U.S. Customs and Border Protection (CBP) officers working at an Express Consignment Operations hub seized a shipment containing 72 Amoxicillin 100mg capsules, six vials of Penicillin Powder, eight 8mg vials of Betamethasone, and 200 Diclofenac 100mg tablets-all of which require a doctor’s prescription.
Working with the U.S. Food and Drug Administration (FDA), CBP seized the shipment of foreign unapproved medications since the FDA prohibits the introduction or delivery for introduction into interstate commerce, or the adulterated or misbranding of any food, drug, device, tobacco product, or cosmetic. The shipment was arriving from Mexico and was heading to a residence in Milwaukee. Prescription medications are regulated by FDA, because unapproved products can contain unknown ingredients that may be ineffective or dangerous.
“Consumer health and safety are our key concerns when Customs and Border Protection officers enforce prescription medication imports,” said LaFonda D. Sutton-Burke, Director, Field Operations-Chicago Field Office. “Counterfeit products that you ingest could seriously hurt you. They are manufactured in unregulated and unsanitary facilities with ingredients that you cannot be sure are authentic.”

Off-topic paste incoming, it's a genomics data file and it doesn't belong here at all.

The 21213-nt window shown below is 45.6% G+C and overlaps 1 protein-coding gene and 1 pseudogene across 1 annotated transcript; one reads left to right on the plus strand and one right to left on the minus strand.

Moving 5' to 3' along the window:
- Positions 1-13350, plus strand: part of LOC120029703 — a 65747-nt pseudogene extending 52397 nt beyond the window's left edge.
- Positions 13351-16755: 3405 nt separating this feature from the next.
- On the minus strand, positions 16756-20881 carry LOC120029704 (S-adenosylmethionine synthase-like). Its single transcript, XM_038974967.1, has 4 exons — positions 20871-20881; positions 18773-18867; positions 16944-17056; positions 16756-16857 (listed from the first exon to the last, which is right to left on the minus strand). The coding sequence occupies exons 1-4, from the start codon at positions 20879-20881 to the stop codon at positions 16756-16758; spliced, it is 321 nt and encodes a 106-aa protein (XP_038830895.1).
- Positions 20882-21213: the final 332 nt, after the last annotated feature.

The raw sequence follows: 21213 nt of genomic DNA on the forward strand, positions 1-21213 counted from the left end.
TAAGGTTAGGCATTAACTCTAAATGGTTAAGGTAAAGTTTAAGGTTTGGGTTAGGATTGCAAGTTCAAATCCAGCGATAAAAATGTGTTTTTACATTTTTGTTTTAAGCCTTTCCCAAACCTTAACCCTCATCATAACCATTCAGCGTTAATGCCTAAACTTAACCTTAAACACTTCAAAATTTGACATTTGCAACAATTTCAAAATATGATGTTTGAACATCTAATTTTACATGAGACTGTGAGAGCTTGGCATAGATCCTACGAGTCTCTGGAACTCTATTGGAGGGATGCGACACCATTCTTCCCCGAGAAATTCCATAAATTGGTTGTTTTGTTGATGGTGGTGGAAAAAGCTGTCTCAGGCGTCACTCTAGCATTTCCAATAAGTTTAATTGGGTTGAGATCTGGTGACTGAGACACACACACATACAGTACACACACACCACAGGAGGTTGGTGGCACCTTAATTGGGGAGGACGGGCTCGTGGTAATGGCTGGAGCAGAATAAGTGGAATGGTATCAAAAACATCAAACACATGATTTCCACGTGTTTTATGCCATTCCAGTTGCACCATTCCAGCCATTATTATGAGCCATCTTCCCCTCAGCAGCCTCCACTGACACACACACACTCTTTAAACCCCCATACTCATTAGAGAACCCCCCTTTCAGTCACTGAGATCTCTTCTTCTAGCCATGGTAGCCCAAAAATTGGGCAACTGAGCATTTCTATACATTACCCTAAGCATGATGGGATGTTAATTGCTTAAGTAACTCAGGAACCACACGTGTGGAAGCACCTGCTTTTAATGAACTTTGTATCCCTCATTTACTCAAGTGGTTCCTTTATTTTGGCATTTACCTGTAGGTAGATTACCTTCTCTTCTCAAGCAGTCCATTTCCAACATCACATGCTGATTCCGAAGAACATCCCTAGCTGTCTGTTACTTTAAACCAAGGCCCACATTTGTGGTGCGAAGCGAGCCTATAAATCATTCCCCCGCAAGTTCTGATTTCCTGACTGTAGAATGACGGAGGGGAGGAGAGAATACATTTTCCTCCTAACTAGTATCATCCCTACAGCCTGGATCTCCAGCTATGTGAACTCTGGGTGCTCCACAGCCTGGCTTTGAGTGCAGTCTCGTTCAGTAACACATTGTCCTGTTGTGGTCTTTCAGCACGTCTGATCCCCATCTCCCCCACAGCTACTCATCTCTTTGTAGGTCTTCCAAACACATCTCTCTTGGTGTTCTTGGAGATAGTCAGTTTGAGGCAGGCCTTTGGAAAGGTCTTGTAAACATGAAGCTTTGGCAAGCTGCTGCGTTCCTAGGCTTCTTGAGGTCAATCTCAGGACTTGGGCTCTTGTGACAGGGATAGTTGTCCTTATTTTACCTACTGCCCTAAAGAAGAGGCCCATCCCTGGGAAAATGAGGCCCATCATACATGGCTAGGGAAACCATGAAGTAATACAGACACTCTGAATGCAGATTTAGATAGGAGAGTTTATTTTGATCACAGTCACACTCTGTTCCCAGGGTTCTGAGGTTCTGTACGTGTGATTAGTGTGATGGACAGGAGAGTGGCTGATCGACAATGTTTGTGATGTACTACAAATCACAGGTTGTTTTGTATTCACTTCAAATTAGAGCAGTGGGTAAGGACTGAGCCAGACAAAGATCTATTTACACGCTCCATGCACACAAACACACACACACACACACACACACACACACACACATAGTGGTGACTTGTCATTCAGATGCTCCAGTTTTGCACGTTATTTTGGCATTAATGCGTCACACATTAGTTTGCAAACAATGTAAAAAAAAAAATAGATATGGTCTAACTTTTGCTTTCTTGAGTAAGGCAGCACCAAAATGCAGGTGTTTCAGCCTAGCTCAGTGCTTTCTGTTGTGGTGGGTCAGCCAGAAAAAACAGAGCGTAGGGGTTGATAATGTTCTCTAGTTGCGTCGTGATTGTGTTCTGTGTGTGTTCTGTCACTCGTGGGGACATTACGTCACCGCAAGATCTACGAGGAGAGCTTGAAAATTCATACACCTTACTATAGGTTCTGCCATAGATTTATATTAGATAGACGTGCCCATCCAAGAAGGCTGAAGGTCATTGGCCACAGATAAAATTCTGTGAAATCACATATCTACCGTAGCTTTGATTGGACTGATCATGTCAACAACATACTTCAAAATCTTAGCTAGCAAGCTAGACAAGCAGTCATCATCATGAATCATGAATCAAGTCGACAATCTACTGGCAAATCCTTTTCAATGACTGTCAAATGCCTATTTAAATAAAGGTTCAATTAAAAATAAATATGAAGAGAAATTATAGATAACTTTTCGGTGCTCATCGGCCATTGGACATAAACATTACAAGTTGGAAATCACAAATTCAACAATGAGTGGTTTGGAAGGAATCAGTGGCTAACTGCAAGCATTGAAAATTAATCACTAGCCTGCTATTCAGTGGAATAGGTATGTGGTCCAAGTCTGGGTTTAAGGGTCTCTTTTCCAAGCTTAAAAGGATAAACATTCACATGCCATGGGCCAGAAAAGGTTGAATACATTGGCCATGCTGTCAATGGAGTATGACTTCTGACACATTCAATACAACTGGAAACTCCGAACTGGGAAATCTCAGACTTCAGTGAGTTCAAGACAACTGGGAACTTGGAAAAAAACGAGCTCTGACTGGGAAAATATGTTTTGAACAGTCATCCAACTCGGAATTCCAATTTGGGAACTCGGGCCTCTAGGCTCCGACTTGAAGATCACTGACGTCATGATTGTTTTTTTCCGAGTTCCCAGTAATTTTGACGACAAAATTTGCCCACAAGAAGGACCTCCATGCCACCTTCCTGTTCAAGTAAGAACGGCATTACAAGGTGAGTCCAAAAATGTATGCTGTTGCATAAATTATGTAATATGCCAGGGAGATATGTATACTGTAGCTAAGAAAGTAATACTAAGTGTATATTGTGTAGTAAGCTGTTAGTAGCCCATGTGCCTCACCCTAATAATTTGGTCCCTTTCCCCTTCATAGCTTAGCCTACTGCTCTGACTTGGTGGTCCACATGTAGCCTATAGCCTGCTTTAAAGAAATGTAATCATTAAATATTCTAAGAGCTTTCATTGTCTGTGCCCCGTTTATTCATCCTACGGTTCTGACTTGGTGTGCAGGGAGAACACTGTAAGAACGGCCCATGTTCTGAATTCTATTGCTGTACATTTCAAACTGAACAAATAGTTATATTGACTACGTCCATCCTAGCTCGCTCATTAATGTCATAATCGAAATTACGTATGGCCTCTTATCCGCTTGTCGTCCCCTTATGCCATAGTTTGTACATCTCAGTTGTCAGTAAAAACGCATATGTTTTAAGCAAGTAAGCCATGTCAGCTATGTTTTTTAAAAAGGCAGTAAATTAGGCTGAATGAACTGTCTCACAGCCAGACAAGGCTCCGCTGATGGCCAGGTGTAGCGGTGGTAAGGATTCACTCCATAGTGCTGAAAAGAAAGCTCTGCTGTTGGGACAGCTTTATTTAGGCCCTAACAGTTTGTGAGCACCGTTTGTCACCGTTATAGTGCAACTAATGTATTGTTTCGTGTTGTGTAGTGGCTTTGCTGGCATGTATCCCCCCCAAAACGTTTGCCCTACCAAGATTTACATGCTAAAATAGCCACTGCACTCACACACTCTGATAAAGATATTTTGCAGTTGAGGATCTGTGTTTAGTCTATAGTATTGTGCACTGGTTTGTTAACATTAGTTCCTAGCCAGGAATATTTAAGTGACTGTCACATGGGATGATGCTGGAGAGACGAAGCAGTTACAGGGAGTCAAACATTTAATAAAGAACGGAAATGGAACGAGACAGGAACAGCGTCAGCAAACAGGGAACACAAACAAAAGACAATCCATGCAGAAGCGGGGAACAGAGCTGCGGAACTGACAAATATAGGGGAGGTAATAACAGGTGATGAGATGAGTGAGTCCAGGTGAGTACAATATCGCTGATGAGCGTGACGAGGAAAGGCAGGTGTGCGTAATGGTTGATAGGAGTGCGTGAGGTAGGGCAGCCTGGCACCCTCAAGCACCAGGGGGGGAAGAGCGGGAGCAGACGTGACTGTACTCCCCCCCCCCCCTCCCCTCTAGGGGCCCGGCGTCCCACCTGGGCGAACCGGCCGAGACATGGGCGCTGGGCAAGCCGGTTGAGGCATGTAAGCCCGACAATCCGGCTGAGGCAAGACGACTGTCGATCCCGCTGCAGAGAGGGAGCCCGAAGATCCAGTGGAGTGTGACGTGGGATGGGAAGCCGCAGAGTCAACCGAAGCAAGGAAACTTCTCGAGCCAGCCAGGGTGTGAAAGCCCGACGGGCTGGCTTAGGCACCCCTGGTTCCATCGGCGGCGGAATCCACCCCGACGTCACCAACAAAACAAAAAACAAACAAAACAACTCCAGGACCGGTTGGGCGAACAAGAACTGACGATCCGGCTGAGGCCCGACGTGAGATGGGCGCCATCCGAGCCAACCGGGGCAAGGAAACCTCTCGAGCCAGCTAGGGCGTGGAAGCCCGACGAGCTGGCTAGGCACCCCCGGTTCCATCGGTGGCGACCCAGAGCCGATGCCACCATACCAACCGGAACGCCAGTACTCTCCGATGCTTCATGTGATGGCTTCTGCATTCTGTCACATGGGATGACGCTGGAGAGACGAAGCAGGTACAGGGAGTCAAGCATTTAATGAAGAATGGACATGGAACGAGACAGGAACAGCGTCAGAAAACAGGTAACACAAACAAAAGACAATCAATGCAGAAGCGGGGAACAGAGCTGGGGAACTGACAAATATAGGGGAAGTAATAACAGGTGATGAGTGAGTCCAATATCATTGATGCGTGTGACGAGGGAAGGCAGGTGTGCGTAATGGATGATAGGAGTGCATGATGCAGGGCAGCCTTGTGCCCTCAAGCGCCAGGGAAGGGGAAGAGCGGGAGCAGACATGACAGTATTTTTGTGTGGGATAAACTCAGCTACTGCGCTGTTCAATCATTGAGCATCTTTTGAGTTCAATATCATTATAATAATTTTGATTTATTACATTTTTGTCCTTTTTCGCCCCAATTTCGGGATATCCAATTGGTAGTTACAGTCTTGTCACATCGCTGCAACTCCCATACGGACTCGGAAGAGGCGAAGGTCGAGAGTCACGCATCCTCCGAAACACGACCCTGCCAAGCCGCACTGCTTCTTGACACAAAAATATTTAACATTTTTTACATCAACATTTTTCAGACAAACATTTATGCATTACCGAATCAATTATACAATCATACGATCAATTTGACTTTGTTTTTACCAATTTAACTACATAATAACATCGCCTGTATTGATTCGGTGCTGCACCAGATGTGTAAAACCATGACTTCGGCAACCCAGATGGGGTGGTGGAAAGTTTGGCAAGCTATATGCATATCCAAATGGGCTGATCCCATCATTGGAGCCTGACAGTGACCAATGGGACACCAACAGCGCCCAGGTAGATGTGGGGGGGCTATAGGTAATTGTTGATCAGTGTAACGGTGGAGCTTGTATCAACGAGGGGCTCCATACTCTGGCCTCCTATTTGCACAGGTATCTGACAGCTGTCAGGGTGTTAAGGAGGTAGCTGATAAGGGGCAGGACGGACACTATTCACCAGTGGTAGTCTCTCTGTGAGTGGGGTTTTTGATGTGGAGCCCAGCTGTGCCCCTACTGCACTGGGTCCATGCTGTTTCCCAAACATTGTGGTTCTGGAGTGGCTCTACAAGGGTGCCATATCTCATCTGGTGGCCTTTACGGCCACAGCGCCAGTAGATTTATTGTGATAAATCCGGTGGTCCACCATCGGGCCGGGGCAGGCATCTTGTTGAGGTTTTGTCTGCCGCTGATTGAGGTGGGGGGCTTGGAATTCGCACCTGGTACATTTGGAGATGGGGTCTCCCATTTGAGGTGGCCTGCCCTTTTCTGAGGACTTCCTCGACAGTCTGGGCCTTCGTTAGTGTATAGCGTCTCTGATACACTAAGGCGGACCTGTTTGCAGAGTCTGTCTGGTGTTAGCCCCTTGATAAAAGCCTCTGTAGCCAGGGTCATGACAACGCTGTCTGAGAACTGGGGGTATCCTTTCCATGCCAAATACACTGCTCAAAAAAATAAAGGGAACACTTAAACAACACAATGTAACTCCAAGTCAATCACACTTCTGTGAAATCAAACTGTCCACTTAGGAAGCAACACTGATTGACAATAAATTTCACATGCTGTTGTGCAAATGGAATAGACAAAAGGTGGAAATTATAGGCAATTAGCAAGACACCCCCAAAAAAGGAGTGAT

CBP works in conjunction with FDA to intercept illegal shipments like these from entering the commerce of the United States. Consumers may think they are getting a “great deal” by purchasing medication online from third party sellers, but it is impossible to determine the products’ safety, efficacy, or legitimacy. CBP recommends consumers talk with trained and licensed medical professionals and receive a prescription for controlled medication.
“Pirated goods, such as prescription medication, threaten our economy and put American consumers at risk,” said Milwaukee Port Director Holly Smith. “Our officers and specialists enforce hundreds of laws for many partner agencies and are committed to ensuring the health and safety of American citizens.”